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Uber Helps Me Revise My Contracts Syllabus

posted by Mark Weidemaier

I've been meaning to post about this recent decision, by Judge Rakoff in the Southern District of New York, denying motions by Uber and its CEO Travis Kalanick to compel arbitration of a class action lawsuit. More coverage here (Bloomberg) and here (Law360). The lawsuit alleges that Uber suppresses price competition among drivers in violation of the antitrust laws. The court's opinion covers some arcane issues of arbitration law, such as the defendants' argument that the plaintiff had to arbitrate the question whether an arbitration agreement existed. (Answer: No.*) But mostly, the opinion is about contract law--or rather, about how not to design a system for forming contracts on-line.

The plaintiff created an account in 2014 using the Uber mobile app, but the process of account formation seems pretty similar on the company's current website. Users input contact and payment information, click a button that says something like "register" or "create account," and that's pretty much it. Below the button, in smaller font, is a message like this: "By creating an Uber account, you agree to the TERMS OF USE & PRIVACY POLICY." The all-caps text links to the privacy policy and terms of use; the latter includes the arbitration clause. There's a picture of the relevant app screen on the last page of Judge Rakoff's opinion. 

If a reasonably prudent person who took these steps would have known she was agreeing to the terms of use, then the plaintiff is bound by those terms. On that question, the defendants have a decent argument. It's not like the reference to the terms and conditions was obscured by a wall of text. Indeed, the court's opinion begins by highlighting the importance of the right to a jury trial, which gives the impression that the judge would have been more receptive to Uber's contract-law arguments had the case not involved an arbitration clause. If that's so, then the decision arguably is contrary to federal arbitration law. Still, despite these caveats, the court reached the defensible conclusion that the plaintiff did not have "reasonably conspicuous" notice of the terms of use.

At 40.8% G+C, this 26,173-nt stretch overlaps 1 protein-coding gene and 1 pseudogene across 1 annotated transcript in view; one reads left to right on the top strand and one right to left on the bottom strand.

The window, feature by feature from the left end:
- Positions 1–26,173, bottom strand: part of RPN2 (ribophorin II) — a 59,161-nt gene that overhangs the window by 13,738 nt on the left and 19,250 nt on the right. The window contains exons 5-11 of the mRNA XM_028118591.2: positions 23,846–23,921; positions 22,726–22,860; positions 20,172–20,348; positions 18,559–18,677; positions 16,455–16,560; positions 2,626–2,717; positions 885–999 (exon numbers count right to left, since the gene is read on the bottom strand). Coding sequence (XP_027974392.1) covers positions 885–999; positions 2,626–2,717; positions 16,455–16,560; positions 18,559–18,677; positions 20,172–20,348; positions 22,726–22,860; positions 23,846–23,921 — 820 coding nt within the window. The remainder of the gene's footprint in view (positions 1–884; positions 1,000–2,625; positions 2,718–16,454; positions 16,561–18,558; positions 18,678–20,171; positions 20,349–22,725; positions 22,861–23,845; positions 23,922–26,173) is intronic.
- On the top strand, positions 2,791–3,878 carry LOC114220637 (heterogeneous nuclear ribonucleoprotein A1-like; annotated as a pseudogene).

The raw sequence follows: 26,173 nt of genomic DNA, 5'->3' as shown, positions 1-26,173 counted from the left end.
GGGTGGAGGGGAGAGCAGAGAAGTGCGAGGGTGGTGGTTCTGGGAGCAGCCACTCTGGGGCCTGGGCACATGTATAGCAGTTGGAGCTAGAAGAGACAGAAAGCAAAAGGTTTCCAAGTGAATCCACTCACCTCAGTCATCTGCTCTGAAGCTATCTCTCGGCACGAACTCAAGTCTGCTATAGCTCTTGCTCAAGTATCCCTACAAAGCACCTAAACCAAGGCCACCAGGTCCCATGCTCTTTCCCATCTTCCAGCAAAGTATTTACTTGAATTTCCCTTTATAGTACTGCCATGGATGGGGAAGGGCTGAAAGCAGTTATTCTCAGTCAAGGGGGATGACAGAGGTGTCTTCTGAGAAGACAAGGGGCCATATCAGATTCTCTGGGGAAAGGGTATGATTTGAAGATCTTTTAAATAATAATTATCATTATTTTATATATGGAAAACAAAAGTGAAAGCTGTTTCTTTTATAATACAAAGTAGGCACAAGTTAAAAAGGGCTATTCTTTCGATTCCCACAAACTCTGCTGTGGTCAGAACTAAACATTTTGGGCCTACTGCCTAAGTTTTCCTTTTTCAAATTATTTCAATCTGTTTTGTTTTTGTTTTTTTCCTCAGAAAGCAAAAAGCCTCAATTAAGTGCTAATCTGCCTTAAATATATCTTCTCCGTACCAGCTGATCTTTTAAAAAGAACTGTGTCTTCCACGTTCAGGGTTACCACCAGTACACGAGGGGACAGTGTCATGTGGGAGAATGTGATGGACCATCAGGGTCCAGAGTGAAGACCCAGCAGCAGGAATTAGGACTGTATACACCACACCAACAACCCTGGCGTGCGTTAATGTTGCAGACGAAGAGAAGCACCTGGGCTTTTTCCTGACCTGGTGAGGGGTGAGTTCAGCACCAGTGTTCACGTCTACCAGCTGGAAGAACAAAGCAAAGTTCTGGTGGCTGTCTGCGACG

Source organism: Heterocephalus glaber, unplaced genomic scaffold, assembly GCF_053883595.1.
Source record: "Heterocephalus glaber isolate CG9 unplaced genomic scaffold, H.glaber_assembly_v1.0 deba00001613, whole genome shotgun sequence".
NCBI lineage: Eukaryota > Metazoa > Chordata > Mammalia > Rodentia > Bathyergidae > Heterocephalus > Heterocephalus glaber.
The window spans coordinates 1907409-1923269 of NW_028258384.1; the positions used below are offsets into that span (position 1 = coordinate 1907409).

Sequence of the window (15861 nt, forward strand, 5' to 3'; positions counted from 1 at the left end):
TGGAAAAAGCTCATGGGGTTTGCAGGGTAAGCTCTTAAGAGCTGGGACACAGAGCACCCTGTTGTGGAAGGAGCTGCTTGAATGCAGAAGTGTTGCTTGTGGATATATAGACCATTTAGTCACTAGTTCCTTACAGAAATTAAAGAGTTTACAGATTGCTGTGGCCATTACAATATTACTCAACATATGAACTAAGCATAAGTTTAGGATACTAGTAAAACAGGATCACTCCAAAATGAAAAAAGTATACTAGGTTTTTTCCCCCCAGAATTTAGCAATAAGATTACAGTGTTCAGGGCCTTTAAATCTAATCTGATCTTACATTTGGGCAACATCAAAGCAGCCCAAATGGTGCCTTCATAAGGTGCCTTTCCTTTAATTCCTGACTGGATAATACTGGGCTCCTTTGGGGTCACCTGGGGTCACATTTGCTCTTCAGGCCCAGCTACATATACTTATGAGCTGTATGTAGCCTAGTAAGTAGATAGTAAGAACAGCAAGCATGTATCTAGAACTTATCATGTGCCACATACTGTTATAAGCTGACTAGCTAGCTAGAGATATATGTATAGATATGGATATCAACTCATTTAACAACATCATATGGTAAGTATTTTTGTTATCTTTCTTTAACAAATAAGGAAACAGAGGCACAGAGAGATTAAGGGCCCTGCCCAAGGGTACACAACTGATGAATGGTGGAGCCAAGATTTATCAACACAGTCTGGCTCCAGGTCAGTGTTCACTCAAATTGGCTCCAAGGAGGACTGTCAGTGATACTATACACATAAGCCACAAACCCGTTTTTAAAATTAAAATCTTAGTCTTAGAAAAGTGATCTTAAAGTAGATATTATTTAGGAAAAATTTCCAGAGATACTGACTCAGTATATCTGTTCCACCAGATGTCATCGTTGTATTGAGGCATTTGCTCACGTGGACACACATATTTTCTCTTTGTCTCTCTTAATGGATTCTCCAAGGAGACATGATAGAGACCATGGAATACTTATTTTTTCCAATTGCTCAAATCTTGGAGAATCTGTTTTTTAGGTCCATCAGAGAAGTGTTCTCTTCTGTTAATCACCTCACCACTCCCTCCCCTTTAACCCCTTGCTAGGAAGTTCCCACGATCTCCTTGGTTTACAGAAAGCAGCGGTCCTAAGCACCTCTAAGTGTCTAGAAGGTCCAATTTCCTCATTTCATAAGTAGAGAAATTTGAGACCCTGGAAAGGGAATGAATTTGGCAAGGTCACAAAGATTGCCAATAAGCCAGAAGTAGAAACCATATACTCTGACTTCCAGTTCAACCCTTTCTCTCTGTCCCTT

What's most surprising is that Uber used such sloppy internet contracting practices. It's quite easy to present the user of a website or app with clear notice that a contract is being formed and a clear indication of how to find the contract's terms. And it's equally easy to get some affirmative indication of assent to the contract. Many websites, for instance, require the user to check a box indicating their agreement to the contract's terms. Courts usually enforce those contracts whether or not users read the terms and whether or not there is any meaningful alternative but to assent. This is one reason why contract law isn't a very good tool for regulating the substance of mass consumer and employment contracts.

In any event, although Judge Rakoff's decision is interlocutory, and most interlocutory orders aren't immediately appealable, the Federal Arbitration Act allows immediate appeals of orders refusing to compel arbitration. The defendants have appealed, so we will see whether the decision stands. In the meantime, I'm adding it to my contracts syllabus.

 *I mean, really: This argument is so obviously wrong I just can't take it seriously. Both defendants hired prestigious law firms, whose lawyers know or can figure out arbitration law. Maybe there's some theory that judges are more likely to accept plausible arguments if you first lob a few terrible ones at them? In any event, Uber apparently conceded at oral argument that the court should decide the question.

Update (August 18, 2017): The Second Circuit has reversed Judge Rakoff, holding that the Uber app provided reasonably conspicuous notice of the arbitration clause and that the plaintiff unambiguously manifested assent to the contract. 


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